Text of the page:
BWW Interview: Disney On Classic Retrospective - Through The Years With Brad Kelley
After 16 seasons with Disney On Classic (DOC), Brad Kelley is turning over his baton to its next music director while he begins a new music venture. I was fortunate to work with Brad last year in DOC, and learned so much from this maestro!
Where are you from originally?
I was born and raised in Flint, Michigan. My dad was a factory worker and my mother was a housewife. I lived on a dirt road until I was a teenager, went to a public school, then college, and moved to California where I received a masters degree in music composition from UCLA.
How did the opportunity to work for DOC come about?
I had worked to develop and build Tokyo Disney Sea from 1998-2001, and had done a fair amount of work in Japan during that time. I was home in Los Angeles and knew nothing of the development of the tour, but was invited by the producers in early 2002. They had become aware of my previous work in Japan. My first DOC tour was in October of 2002.
So before DOC you were involved with Disney and also worked in Japan. You've probably conducted every Disney song! Any standout moments?
Yes, I have conducted virtually all the standard Disney repertoire and many of the lesser-known pieces as well. For one of the fan favorites, though, I remember the audience in Taiwan doing the "tick-tock-tick-tock" sounds with us on "Do You Want To Build A Snowman?" Also, the Tokyo Forum concerts, which seat over 5,000, are always fun.
Are you involved in the material selection year after year?
The producers make a joint decision on show repertoire along with representatives of the Disney Company. I do the arranging, editing or orchestrating and oversee those elements.
What kind of challenges do you face as an English-speaking conductor at the helm of the Orchestra Japan? What percentage of the musicians are bi-lingual?
The language is definitely something that has to be dealt with. Many of the orchestra members speak some English. Much musical language is Italian, French, and German and the musicians know those terms. But generally, the less I talk and the more I show the musicians what I want, the better the outcome. I can always tell who are the fluent English speakers because they are the ones that laugh at my jokes.
You started out as a trombone player in jazz bands. Did you ever play on stage with the Orchestra Japan?
Yes! Several years ago we did some Dixieland jazz and I had some fun playing, including an exciting trombone-kazoo duet with show director Tony Clements.
You split your time between Los Angeles and Michigan when you're not touring in Asia. How much of the year do you devote to DOC? Do you have time for other projects?
I have spent about 150 days a year in Japan and another 60+ days writing and doing other prep for the tour. In addition, I was the music director for Harry Potter World Opening Festivities in Orlando, wrote the score for the "Pirates of the Caribbean" attraction in Shanghai, and worked a couple of special projects for Universal Studios in Orlando. I also sub in several jazz rehearsal bands in Los Angeles and write for them as well.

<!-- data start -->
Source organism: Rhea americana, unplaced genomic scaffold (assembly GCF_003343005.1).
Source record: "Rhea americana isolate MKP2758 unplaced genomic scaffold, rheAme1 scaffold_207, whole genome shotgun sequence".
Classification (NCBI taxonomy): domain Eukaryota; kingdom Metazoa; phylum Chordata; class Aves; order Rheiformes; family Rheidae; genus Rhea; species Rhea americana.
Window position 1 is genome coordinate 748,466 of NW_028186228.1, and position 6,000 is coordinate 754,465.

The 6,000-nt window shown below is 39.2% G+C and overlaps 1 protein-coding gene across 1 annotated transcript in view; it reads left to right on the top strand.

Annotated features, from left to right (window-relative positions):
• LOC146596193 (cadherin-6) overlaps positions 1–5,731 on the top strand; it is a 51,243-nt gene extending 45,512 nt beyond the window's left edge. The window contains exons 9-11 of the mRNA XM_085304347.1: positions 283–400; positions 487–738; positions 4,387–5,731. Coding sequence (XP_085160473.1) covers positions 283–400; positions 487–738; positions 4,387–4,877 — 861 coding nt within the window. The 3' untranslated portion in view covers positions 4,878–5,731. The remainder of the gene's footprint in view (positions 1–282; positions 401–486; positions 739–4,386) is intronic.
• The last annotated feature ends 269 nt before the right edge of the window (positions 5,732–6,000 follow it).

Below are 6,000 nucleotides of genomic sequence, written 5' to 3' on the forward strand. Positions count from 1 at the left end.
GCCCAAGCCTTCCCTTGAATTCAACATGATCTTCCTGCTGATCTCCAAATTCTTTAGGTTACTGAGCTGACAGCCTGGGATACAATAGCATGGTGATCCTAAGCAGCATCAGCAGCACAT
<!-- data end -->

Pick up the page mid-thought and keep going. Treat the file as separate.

How do DOC audiences react to the concert?
We are well on our way to our 700th Disney On Classic concert so I think it is safe to say that the program has been well-received! DOC is a high-end concert in classical venues that attracts a certain kind of patron. Our Japanese audiences are warm and enthusiastic. The concerts I have done in the U.S. have been for a general audience and, thus, more casual. The Taiwan and Korea concerts are almost like a rock concert in their excitement. But again, they tend to be in different venues, which draw a different kind of audience.
DOC has quite the following. What is your relationship to the fans?
DOC has developed a very loyal fan base. After these 16 years we have performed for almost 2 million people! We have fans who have come to our show all 16 years and some who come 6-10 times in one year. I adore our audience and they have returned that esteem many times over!
Favorite sights/experiences in Japan?
Japan is endlessly fascinating. Tokyo is one of the greatest, most interesting cities in the world. I love to take all-day walks through the city and its neighborhoods and just see what I encounter. The sight of Fuji-san is always inspiring. The hillsides in autumn with their dark green pines, brilliant golden ginkgo, and flame red maples are a visual feast. No one does public parks as well as the Japanese do. There is good, reasonably-priced food everywhere.
Favorite Disney movie? Score? Character?
Mary Poppins, Tangled, Tigger
What are you looking forward to in your next chapter post-DOC?
I am leading a new project called "Disney World Beat," which is built around the idea of jazz in the world of Disney. Think about it: Most of the Disney soundtracks from the 40's, 50's, and early 60's were jazz scores. Benny Goodman, Duke Ellington, Miles Davis, Louis Armstrong, Dave Brubeck, Chet Baker, and many other jazz greats played, and continue to play, Disney music. Jazz and Disney were born around the same time in the U.S. and I am excited to bring some of that great music to our audience. This project will feature a killer big band and four great singers with yours truly conducting.
How exciting! Where can readers find out more about you?
You can check my Facebook page or visit my website.